Allowing 50 percent of E7s and E8s to stay the additional three years improves NCO experience levels by about 3 percent (a 3 percent increase in the number of CMF 67 NCOs serving beyond 10 years of service), while the 90 percent case improves experience levels by 4 percent. However, midcareer retention improvement has even better results, up to 12 percent in the 50 percent attrition-reduction case.
Moreover, improving E5/E6 midcareer retention has qualitative and quantitative advantages over E7/E8 RCP relaxation. Midcareer retention improvements affect experience levels all along the senior years of service (from 11 through 20 years and beyond) and keep fast-tracking E5s and E6s in the force. The experience improvements from E7/E8 RCP relaxation come mostly from the increased years of service the E7s/E8s are allowed to serve, roughly years 22 through 28. There are E5 and E6 experience improvements, but these do not necessarily come from the fast-trackers.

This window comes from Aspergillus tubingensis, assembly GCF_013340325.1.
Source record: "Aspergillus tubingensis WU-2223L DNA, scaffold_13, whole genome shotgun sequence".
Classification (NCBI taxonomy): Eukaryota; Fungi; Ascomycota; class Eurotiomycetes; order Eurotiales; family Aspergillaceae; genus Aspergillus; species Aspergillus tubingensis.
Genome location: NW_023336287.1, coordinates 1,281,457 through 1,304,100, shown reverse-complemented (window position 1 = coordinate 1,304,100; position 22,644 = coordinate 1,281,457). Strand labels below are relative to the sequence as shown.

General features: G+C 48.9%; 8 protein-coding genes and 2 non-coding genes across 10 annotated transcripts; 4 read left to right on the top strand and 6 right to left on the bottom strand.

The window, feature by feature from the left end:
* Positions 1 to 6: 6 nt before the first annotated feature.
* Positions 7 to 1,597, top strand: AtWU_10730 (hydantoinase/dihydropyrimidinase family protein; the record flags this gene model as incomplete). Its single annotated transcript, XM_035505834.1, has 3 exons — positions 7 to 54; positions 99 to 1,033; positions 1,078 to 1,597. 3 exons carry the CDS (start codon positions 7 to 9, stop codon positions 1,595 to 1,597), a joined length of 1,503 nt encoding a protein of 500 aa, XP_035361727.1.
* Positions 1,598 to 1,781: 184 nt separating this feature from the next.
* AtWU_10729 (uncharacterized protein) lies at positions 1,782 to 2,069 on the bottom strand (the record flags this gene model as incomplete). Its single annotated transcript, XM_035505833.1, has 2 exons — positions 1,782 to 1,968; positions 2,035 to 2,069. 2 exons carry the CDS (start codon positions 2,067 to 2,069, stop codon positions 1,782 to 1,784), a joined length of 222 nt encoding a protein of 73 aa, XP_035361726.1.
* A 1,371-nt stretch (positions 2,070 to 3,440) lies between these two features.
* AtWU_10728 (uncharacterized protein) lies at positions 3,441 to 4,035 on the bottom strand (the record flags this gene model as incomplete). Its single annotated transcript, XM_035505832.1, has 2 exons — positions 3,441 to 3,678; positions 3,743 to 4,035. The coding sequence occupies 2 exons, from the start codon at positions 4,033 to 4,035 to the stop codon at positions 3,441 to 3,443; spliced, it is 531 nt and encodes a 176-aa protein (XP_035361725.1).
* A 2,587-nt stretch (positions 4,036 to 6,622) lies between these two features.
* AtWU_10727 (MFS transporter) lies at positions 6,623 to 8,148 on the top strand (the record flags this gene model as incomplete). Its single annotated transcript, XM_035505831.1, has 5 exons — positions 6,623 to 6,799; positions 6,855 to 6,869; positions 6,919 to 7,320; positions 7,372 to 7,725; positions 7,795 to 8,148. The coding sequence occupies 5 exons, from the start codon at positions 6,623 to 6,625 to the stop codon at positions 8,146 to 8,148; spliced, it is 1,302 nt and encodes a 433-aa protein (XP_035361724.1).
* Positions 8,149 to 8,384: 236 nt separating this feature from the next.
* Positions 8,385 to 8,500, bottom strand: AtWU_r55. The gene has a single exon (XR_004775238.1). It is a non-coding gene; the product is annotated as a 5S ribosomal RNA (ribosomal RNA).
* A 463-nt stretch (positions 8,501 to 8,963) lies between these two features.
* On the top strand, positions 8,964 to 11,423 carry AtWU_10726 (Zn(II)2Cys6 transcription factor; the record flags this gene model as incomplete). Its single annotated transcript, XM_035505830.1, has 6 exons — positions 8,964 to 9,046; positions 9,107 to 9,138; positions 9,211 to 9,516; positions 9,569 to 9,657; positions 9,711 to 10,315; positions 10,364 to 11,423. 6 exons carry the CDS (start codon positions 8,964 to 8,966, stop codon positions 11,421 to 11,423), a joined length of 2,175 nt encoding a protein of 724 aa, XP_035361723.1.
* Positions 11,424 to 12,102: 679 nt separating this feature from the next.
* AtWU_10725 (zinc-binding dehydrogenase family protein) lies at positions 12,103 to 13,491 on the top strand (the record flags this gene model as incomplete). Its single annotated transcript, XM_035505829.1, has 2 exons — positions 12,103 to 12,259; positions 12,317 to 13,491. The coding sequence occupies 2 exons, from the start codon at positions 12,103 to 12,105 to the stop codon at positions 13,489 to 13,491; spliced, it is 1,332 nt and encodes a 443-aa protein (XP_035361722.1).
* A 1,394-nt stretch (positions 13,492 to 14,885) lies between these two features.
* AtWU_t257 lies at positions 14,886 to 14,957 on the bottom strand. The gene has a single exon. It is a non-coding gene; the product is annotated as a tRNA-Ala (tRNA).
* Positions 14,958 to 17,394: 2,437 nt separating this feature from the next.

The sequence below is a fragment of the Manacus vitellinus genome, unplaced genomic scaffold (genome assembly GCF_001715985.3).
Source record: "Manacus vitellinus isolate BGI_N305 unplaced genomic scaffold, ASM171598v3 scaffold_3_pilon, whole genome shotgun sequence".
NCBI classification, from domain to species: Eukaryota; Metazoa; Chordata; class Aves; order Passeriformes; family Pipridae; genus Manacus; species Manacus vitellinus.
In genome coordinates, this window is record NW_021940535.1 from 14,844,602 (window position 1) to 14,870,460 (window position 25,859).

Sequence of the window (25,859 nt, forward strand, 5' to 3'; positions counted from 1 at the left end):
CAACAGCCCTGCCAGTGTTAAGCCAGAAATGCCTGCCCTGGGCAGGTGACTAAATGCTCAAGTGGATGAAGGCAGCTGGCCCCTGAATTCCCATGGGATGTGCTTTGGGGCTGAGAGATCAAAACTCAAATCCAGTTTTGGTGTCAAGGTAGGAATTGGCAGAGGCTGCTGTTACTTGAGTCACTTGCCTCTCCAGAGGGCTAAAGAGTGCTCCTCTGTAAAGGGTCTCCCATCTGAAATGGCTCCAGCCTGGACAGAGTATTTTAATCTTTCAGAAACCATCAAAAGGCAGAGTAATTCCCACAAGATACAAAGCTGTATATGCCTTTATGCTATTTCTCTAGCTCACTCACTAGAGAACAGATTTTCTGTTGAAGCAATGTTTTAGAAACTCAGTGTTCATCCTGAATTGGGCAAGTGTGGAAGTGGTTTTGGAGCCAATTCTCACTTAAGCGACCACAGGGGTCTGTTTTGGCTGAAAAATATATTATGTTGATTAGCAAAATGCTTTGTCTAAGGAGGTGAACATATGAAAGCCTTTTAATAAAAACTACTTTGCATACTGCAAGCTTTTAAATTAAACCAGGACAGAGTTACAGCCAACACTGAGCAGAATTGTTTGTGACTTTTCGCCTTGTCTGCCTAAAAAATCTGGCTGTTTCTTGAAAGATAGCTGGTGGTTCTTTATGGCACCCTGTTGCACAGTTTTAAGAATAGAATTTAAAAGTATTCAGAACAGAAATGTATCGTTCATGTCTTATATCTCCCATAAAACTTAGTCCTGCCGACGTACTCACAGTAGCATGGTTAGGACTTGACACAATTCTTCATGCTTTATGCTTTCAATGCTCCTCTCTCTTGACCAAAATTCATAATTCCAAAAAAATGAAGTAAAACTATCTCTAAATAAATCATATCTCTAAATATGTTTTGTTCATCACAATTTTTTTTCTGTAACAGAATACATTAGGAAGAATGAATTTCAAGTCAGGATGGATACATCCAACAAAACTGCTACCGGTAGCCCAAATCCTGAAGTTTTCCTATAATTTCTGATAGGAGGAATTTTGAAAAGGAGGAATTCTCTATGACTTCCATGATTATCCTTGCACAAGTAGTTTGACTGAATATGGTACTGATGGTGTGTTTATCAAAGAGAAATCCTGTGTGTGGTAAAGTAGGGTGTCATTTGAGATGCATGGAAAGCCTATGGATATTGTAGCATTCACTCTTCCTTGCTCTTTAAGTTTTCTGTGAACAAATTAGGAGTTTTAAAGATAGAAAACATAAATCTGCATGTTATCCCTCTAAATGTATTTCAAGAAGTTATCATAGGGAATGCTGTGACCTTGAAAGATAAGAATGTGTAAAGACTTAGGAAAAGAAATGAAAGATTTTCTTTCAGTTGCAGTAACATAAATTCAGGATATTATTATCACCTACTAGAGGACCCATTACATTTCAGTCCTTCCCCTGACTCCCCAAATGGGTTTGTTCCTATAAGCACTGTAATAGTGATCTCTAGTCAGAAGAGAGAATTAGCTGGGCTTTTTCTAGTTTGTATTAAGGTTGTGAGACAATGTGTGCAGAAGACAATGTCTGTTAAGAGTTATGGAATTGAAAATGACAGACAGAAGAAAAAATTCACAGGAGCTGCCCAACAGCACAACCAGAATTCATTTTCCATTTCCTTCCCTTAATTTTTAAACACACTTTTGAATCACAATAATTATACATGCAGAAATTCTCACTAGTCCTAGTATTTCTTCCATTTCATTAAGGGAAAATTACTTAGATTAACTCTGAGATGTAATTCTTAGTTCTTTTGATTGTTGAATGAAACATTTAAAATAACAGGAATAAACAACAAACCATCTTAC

Given that fast-trackers exist in positions above their grade, the Army can help them by providing self-development mechanisms to introduce above-grade NCOs to the skills needed for their jobs (e.g., distance learning), by providing up-front proficiency testing and enhanced curricula at the NCO schools for those NCOs who have already learned the skills on the job, and by relaxing the Army's NCO education attendance policy—select-train-promote—to allow above-grade NCOs to attend their training sessions early in their assignments.
The analysis clearly indicates that improving fast-tracker E5/E6 midcareer retention will have a higher impact on the force structure than selectively relaxing E7/E8 RCPs. However, pursuing either course has cost implications that were not considered in the research. For example, relaxing E7/E8 RCPs or improving E5/E6 midcareer retention inevitably leads to a more senior force, with increased compensation and retirement costs. Improving E5/E6 midcareer retention would also require some form of bonus, selectively available to above-grade NCOs in hard-to-retain and/or high-tech occupational specialties. These cost increases would be mitigated by reduced accession and training costs, especially when midcareer retention improvement is the objective.